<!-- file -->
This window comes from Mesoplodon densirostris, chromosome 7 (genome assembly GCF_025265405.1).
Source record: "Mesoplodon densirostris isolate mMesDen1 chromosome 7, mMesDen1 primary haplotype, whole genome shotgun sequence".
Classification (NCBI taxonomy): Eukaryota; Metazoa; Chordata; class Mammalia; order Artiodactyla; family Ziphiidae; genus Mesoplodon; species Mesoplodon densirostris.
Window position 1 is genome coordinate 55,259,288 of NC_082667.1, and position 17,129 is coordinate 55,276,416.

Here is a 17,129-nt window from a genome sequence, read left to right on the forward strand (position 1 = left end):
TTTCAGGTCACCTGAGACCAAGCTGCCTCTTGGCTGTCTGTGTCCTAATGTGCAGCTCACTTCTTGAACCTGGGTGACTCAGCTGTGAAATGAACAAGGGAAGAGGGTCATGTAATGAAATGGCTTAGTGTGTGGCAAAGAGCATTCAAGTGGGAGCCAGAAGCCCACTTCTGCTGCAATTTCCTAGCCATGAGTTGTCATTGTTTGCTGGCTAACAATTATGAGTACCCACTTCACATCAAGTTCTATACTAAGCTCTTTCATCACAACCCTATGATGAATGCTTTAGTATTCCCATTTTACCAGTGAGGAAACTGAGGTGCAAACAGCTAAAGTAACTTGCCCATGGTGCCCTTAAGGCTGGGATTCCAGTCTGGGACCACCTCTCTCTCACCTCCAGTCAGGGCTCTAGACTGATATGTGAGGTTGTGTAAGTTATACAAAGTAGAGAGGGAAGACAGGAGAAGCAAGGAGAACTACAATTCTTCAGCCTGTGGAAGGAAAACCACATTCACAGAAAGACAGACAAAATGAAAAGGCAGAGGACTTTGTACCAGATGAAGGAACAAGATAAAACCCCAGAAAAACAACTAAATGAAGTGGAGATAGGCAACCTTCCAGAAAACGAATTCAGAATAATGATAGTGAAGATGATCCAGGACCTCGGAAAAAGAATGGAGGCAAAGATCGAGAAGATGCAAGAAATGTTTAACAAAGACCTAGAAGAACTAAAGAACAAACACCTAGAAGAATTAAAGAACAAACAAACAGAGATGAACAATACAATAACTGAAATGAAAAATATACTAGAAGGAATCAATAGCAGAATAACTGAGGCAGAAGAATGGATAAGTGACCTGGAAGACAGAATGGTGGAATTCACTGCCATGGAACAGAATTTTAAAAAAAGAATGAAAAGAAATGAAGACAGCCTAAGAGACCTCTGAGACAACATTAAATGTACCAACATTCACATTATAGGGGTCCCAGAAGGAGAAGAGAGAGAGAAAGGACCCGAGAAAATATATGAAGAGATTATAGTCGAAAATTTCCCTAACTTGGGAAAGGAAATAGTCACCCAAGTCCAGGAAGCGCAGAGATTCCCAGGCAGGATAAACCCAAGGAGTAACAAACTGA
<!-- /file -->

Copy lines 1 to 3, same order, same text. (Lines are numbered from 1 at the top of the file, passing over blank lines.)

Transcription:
This window comes from Mesoplodon densirostris, chromosome 7 (genome assembly GCF_025265405.1).
Source record: "Mesoplodon densirostris isolate mMesDen1 chromosome 7, mMesDen1 primary haplotype, whole genome shotgun sequence".
Classification (NCBI taxonomy): Eukaryota; Metazoa; Chordata; class Mammalia; order Artiodactyla; family Ziphiidae; genus Mesoplodon; species Mesoplodon densirostris.